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Leading article: We can give Zimbabwe hope

Sunday, 30 November 2008

The last that most people in this country knew of Zimbabwe was that a power-sharing deal had been done between Robert Mugabe and Morgan Tsvangirai, the opposition leader. Some of us might have been aware that the implementation of the deal had become a bit sticky, and we might have wondered what had become of Mr Tsvangirai in recent weeks.

The truth is that Mr Tsvangirai has been spending a lot of time in South Africa, engaged in tortuous negotiations over the allocation of ministerial posts. Progress was made last week, for example, in agreeing amendments to the constitution to put the deal into effect. But the allocation of cabinet posts has not yet been settled, with Mr Mugabe trying to hold on to all those responsible for security. The campaign of obstruction waged by the old despot ensures that the agreement will take a long time to yield practical benefits. And there is hope in the long view, because Jacob Zuma, the leader-presumptive of South Africa, promises a more active engagement by the regional power – and not least because of the inauguration of an American President of part-Kenyan descent in seven weeks' time.

While all this is going on, the suffering of the people of Zimbabwe continues to worsen. Millions of Zimbabweans have fled the country, most of them to South Africa, a few to Britain, where, to our shame, the Home Office is trying to send them back. The economy of Zimbabwe, including the rural economy, is so tattered that, of the population that remains, half will need food aid in the coming month. One of the best-known numbers in the world must be the average life expectancy in the country, reduced from 60 just two decades ago to 34 now.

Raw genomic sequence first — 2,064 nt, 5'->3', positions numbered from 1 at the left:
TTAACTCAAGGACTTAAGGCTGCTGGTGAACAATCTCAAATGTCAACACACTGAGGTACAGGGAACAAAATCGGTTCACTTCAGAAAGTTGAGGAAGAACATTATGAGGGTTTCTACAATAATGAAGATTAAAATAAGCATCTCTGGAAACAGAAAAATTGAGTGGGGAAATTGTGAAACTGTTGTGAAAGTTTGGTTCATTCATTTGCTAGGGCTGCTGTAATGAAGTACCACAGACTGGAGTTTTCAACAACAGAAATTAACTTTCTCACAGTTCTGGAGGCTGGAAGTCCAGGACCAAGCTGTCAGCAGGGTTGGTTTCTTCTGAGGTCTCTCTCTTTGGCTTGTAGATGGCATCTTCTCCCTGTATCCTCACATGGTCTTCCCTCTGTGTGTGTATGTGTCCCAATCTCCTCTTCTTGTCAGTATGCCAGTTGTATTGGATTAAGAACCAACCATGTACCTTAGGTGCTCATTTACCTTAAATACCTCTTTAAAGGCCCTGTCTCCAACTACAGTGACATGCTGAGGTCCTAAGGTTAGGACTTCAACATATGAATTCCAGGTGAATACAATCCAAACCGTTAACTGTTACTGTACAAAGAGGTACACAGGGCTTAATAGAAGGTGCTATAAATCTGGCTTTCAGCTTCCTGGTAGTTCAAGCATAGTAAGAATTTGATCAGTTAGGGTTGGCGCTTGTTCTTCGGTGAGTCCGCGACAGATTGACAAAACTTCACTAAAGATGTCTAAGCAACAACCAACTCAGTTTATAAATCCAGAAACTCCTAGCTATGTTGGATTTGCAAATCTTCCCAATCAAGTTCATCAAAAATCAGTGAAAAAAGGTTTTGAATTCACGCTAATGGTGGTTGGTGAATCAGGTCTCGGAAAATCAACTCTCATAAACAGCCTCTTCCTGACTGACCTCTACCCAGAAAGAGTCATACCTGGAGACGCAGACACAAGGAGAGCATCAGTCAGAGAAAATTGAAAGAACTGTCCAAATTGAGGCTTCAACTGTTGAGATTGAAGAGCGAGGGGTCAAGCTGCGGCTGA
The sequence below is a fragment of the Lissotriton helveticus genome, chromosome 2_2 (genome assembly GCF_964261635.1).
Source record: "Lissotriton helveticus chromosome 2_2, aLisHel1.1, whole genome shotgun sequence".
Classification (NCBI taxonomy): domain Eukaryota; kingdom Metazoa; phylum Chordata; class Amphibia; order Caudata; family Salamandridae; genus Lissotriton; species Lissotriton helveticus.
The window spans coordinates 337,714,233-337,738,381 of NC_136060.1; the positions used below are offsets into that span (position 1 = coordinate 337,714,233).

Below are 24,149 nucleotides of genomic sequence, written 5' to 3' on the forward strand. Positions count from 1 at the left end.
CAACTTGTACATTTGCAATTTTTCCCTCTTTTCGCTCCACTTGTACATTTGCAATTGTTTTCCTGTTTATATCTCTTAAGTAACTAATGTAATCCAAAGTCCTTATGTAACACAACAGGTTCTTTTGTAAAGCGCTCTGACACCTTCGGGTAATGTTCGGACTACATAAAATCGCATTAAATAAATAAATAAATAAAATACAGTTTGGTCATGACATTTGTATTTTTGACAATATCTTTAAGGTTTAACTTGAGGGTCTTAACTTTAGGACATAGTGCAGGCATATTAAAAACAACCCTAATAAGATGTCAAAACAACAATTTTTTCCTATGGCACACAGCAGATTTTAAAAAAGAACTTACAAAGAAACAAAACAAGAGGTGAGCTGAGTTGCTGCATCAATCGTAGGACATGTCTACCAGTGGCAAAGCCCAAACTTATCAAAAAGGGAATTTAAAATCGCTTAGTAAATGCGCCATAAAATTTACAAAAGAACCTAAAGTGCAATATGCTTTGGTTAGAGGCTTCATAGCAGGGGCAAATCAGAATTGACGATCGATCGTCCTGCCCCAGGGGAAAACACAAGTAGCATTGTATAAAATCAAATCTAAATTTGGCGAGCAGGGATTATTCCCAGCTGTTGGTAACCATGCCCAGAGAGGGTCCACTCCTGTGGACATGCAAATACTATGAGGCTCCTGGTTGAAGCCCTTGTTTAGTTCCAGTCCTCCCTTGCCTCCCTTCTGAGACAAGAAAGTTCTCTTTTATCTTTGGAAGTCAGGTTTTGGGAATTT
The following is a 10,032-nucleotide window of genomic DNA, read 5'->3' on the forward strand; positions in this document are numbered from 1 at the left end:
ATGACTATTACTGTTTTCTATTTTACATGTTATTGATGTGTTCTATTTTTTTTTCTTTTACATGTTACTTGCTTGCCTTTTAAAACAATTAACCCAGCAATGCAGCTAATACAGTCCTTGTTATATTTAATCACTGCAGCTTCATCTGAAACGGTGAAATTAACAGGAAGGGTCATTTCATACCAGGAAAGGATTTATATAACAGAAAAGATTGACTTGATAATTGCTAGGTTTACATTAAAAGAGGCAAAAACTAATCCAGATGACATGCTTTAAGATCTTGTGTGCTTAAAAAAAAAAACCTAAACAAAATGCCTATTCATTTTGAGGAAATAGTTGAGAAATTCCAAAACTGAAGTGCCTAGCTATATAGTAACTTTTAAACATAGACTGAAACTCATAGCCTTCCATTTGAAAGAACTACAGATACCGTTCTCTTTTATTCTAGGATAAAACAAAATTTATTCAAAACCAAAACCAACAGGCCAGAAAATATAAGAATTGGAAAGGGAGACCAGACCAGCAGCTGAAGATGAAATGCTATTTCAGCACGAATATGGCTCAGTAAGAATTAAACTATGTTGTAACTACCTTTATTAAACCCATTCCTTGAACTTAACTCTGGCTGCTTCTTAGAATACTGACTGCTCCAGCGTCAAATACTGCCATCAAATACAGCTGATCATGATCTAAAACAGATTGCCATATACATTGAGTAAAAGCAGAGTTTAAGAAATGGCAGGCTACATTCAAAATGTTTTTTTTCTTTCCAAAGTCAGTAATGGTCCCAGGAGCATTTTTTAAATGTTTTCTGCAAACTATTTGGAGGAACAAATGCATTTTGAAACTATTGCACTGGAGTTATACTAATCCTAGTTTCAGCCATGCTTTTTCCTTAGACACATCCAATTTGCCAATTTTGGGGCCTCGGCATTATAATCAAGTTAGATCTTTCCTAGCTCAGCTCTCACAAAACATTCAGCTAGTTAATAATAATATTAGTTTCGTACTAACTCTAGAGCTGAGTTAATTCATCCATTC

As our special correspondent in Zimbabwe reports today from Zimbabwe, the cash economy has ceased to function, with the speed of inflation testing the limits of theoretical mathematics at a rate of 2.8 quintillion per cent a year. "Doctors and teachers whose monthly wage does not buy one square meal are leaving their jobs to forage for food like everyone else," he reports. "The first sight that greets visitors who fly into Harare is that of people tilling public land beside the airport."

Now cholera has taken hold and is spreading.

That is why The Independent on Sunday has chosen Save the Children in Zimbabwe for its Christmas appeal this year. The situation in that country is one of the worst humanitarian catastrophes in the world today. More than that, it has two features that make it particularly deserving of our attention.

One is that something can be done. Even the most hard-faced sceptic about the efficacy of development charities would have to accept the case for help here. Zimbabwe is capable of feeding its people, but the collapse of the state and society makes it temporarily impossible. Nor does it take much to keep children alive. Nor does it require a huge additional logistical effort. Save the Children has worked in the country for 25 years. It is one of the functioning institutions still in good shape after the ravages of Mugabe over that time. It can deliver food directly to children who need it at very little cost.